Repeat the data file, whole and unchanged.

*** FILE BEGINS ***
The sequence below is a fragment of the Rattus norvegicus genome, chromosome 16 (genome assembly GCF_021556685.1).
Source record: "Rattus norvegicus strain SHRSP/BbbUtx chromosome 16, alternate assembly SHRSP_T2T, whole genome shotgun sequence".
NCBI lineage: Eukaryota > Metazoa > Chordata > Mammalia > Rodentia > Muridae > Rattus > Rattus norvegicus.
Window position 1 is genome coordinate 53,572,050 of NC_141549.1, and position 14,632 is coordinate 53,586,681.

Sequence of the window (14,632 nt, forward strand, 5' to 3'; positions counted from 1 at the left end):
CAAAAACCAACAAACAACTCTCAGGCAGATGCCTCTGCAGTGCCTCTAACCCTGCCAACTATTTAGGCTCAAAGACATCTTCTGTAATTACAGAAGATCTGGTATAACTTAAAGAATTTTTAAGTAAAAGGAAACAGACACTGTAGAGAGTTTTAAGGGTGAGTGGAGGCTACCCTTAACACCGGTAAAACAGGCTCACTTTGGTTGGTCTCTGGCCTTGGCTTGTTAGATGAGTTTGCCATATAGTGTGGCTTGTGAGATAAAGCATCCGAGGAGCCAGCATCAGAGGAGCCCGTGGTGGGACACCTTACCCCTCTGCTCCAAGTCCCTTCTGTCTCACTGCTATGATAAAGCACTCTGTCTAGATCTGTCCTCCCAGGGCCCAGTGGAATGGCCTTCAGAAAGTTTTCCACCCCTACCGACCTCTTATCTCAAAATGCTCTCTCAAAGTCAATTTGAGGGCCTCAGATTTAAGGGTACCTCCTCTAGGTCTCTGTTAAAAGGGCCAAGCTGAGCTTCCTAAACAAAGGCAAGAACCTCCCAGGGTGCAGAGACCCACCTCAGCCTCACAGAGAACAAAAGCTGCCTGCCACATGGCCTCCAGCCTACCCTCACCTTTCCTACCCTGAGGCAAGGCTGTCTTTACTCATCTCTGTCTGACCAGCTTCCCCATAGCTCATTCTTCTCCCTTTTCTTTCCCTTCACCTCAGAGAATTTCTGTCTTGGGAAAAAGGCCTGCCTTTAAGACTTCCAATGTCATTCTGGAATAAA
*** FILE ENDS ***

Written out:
The sequence below is a fragment of the Rattus norvegicus genome, chromosome 16 (genome assembly GCF_021556685.1).
Source record: "Rattus norvegicus strain SHRSP/BbbUtx chromosome 16, alternate assembly SHRSP_T2T, whole genome shotgun sequence".
NCBI lineage: Eukaryota > Metazoa > Chordata > Mammalia > Rodentia > Muridae > Rattus > Rattus norvegicus.
Window position 1 is genome coordinate 53,572,050 of NC_141549.1, and position 14,632 is coordinate 53,586,681.

Sequence of the window (14,632 nt, forward strand, 5' to 3'; positions counted from 1 at the left end):
CAAAAACCAACAAACAACTCTCAGGCAGATGCCTCTGCAGTGCCTCTAACCCTGCCAACTATTTAGGCTCAAAGACATCTTCTGTAATTACAGAAGATCTGGTATAACTTAAAGAATTTTTAAGTAAAAGGAAACAGACACTGTAGAGAGTTTTAAGGGTGAGTGGAGGCTACCCTTAACACCGGTAAAACAGGCTCACTTTGGTTGGTCTCTGGCCTTGGCTTGTTAGATGAGTTTGCCATATAGTGTGGCTTGTGAGATAAAGCATCCGAGGAGCCAGCATCAGAGGAGCCCGTGGTGGGACACCTTACCCCTCTGCTCCAAGTCCCTTCTGTCTCACTGCTATGATAAAGCACTCTGTCTAGATCTGTCCTCCCAGGGCCCAGTGGAATGGCCTTCAGAAAGTTTTCCACCCCTACCGACCTCTTATCTCAAAATGCTCTCTCAAAGTCAATTTGAGGGCCTCAGATTTAAGGGTACCTCCTCTAGGTCTCTGTTAAAAGGGCCAAGCTGAGCTTCCTAAACAAAGGCAAGAACCTCCCAGGGTGCAGAGACCCACCTCAGCCTCACAGAGAACAAAAGCTGCCTGCCACATGGCCTCCAGCCTACCCTCACCTTTCCTACCCTGAGGCAAGGCTGTCTTTACTCATCTCTGTCTGACCAGCTTCCCCATAGCTCATTCTTCTCCCTTTTCTTTCCCTTCACCTCAGAGAATTTCTGTCTTGGGAAAAAGGCCTGCCTTTAAGACTTCCAATGTCATTCTGGAATAAA